Starring: Emma Stone, Amanda Bynes, Alyson Michalka
Directed by: Will Gluck (“Fired Up!”)
Written by: Burt V. Royal (debut)
High school hierarchy is given a literary twist in “Easy A,” a teenage sex comedy that confuses clever dialogue with something better suited for the Diablo Cody school of excessive quick-wittedness. If you thought “Juno” was a bit too cheeky at times, there is no comparison to the number of silver-tongued characters brazenly stealing the spotlight from one another here.
Loosely inspired by Nathaniel Hawthorne’s mid-19th century masterpiece “The Scarlet Letter,” director Will Gluck (“Fired Up!”) transports the story from a small village in Boston to the halls of a gossipy high school where we meet our leading lady Olive Penderghast (Emma Stone) doing everything she can to sully her goody-goody reputation.
It starts when Olive, under the duress of her nosey best friend Rhiannon (Alyson Michalka), is overheard lying about losing her virginity, a speck of information that quickly finds its way across campus through phone texts and good old-fashion whispering between classes.
Not very concerned with her newfound promiscuous status, Olive is actually surprised about how much attention she’s receiving for telling one little white lie. However, Olive spreads herself thin when her knack to stretch the truth without worrying about the consequences leads her to do charity work for some of the more unpopular boys of the school whose lives could quickly change for the better if Olive agrees to let people think she’s sleeping with them. In exchange, she’s paid with store gift cards to places like Office Max and Home Depot.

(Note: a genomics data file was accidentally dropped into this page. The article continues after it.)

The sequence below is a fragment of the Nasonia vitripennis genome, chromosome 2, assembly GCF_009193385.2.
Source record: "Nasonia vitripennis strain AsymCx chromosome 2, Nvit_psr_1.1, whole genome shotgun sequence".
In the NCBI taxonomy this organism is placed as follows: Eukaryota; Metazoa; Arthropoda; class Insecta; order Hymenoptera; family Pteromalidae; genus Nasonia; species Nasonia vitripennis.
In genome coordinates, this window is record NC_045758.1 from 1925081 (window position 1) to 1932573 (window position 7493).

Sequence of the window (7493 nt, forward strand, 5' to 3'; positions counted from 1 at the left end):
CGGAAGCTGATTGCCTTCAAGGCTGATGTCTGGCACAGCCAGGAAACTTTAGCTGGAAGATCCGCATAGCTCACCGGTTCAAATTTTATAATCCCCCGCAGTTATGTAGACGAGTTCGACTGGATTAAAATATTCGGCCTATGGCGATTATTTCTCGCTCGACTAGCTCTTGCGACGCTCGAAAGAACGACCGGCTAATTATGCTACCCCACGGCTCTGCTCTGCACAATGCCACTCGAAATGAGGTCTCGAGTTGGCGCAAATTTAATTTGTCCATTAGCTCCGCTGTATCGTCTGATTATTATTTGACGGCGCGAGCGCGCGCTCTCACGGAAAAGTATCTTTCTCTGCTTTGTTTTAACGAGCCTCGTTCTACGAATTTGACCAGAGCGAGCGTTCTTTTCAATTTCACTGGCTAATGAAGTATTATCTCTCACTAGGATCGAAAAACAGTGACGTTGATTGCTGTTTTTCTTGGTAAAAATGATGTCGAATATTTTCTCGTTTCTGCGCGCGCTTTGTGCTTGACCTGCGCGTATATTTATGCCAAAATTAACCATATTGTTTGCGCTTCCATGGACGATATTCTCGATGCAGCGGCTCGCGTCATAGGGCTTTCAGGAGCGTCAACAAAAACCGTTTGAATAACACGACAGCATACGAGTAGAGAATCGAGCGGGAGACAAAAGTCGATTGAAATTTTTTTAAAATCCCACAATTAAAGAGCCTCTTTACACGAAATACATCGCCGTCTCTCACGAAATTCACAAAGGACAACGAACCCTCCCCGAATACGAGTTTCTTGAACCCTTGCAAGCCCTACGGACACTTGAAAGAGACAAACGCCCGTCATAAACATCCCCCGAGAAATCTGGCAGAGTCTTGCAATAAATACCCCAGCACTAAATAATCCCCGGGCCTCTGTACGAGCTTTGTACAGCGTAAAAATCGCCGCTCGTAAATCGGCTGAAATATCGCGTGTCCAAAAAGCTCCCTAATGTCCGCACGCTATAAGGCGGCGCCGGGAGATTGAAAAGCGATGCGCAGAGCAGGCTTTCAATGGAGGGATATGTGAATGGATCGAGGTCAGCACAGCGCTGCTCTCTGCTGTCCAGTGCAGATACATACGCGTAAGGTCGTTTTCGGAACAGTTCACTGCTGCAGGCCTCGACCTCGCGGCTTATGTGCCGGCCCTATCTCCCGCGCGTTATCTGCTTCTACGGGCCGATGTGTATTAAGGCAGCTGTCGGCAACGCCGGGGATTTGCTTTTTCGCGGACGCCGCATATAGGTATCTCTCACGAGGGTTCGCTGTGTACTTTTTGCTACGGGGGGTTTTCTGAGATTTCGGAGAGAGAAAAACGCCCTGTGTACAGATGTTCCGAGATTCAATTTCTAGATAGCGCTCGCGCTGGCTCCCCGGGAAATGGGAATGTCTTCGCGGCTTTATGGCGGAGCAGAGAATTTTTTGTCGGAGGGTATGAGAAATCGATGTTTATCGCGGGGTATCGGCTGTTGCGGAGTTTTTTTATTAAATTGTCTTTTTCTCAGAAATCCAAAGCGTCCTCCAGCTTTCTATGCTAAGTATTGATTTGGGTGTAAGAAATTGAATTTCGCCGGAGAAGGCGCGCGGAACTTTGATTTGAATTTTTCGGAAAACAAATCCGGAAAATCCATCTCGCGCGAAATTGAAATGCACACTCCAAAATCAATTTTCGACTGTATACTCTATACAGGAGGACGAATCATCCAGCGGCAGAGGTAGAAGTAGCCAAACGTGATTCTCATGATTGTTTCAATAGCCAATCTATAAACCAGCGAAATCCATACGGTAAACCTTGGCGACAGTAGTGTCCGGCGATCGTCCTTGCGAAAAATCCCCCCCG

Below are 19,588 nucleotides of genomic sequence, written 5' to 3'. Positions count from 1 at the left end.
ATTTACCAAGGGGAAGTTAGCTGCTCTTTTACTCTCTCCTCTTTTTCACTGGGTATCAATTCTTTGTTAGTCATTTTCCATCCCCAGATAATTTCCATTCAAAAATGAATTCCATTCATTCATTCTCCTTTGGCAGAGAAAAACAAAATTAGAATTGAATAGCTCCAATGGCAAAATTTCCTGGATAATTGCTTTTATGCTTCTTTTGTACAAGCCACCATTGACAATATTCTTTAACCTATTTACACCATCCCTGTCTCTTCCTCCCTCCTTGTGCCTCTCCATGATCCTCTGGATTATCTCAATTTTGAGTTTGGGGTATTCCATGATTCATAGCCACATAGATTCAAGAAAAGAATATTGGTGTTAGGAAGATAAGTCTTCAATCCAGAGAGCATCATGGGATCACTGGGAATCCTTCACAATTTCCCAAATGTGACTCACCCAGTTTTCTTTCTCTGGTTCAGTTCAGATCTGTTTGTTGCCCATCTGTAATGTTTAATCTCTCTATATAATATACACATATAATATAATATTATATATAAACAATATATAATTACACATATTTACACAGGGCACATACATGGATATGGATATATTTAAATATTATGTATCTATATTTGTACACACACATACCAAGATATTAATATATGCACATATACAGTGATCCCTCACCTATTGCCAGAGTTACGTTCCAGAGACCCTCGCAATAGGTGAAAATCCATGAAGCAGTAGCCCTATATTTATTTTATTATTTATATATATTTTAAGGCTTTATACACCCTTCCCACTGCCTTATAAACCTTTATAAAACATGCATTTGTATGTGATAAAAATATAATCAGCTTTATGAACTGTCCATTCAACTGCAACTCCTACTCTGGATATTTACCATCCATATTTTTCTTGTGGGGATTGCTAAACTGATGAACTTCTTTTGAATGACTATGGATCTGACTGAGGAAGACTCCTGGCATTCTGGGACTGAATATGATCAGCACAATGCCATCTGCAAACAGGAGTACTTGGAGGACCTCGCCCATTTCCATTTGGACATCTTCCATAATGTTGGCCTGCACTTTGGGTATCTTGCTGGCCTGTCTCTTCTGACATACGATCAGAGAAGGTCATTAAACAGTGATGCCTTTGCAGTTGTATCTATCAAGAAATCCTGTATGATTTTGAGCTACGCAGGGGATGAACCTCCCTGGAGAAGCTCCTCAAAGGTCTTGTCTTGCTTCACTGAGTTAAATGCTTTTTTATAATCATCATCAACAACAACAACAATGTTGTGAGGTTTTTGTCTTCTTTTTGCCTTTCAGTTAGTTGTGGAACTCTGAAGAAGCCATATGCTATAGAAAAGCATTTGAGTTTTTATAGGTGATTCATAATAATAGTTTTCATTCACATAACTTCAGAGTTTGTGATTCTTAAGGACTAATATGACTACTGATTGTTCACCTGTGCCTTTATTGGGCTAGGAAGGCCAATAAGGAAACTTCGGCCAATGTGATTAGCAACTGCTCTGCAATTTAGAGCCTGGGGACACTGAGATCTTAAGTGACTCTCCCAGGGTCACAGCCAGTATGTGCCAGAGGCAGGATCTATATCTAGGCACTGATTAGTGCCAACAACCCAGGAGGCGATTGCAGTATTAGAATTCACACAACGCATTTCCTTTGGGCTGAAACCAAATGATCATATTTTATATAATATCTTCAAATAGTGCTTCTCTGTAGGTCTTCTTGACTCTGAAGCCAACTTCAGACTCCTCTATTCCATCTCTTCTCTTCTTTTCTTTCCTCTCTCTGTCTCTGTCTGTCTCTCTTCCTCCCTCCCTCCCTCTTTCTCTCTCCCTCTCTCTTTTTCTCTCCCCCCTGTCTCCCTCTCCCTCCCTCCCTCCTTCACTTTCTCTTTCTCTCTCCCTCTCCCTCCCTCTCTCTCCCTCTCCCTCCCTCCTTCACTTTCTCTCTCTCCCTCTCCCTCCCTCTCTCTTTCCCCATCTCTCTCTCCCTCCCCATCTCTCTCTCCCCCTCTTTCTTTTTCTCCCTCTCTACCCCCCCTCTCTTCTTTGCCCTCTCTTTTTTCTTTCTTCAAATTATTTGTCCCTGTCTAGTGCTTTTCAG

In a role too similar to Mandy Moore’s religious she-devil in 2004’s “Saved!,” Amanda Bynes plays Marianne, a Bible-thumping student who wants to save Olive’s soul before she ends up in hell with all the other floozies. The adults in Olive’s life include her hip parents (Stanley Tucci and Patricia Clarkson) whose casual nature with their daughter works well for a generation that refers to their mom and dad by their first names. As married high school teachers, Lisa Kudrow and Thomas Hayden Church drag the plot into awkward territory.
If anything great comes out of “Easy A” it is the overall likeability of star Emma Stone. Regulated to more secondary roles in past movies like “Zombieland, “Superbad,” and “The House Bunny,” Stone proves she can carry a movie all on her own especially during the scenes where she video blogs to her online audience. Sure, she doesn’t have much help from co-stars this time around, but there’s something striking about Stone aside from her attractiveness. Look for her to scoop up all of the roles Lindsey Lohan would have earned if she wasn’t too busy passing out in her own vomit.
Despite Stone’s very enjoyable performance, “Easy A” is still all snap and no substance. First-time screenwriter Burt V. Royal was probably patting himself on the back as he churned out page after page of this script. On occasion it’s sharp. Most of the time it bludgeons us for the sake of a few one liners.